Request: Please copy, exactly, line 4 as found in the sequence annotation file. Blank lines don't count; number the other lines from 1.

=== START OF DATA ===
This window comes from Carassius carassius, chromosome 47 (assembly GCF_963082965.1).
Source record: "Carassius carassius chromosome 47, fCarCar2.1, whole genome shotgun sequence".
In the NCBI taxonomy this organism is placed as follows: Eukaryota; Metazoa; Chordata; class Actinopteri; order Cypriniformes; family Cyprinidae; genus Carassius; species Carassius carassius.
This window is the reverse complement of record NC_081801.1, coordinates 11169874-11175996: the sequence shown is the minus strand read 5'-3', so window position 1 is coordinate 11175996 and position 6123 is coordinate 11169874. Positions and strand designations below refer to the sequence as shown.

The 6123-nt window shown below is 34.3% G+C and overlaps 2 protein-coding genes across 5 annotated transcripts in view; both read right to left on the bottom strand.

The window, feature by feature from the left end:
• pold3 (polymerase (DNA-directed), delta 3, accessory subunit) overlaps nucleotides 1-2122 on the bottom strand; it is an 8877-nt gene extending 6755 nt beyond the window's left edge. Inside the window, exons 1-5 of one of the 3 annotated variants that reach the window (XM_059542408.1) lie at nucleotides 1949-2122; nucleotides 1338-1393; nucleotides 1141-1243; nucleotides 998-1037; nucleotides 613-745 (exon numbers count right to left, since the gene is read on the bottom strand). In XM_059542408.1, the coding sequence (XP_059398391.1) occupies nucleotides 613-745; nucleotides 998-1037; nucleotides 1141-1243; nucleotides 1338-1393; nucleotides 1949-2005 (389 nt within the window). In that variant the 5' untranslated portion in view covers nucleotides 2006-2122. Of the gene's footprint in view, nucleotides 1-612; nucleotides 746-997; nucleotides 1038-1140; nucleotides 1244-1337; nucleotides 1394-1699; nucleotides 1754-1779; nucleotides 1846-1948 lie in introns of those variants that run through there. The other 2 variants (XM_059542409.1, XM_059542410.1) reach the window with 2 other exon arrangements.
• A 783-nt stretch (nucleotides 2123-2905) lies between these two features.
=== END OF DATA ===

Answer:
This window is the reverse complement of record NC_081801.1, coordinates 11169874-11175996: the sequence shown is the minus strand read 5'-3', so window position 1 is coordinate 11175996 and position 6123 is coordinate 11169874. Positions and strand designations below refer to the sequence as shown.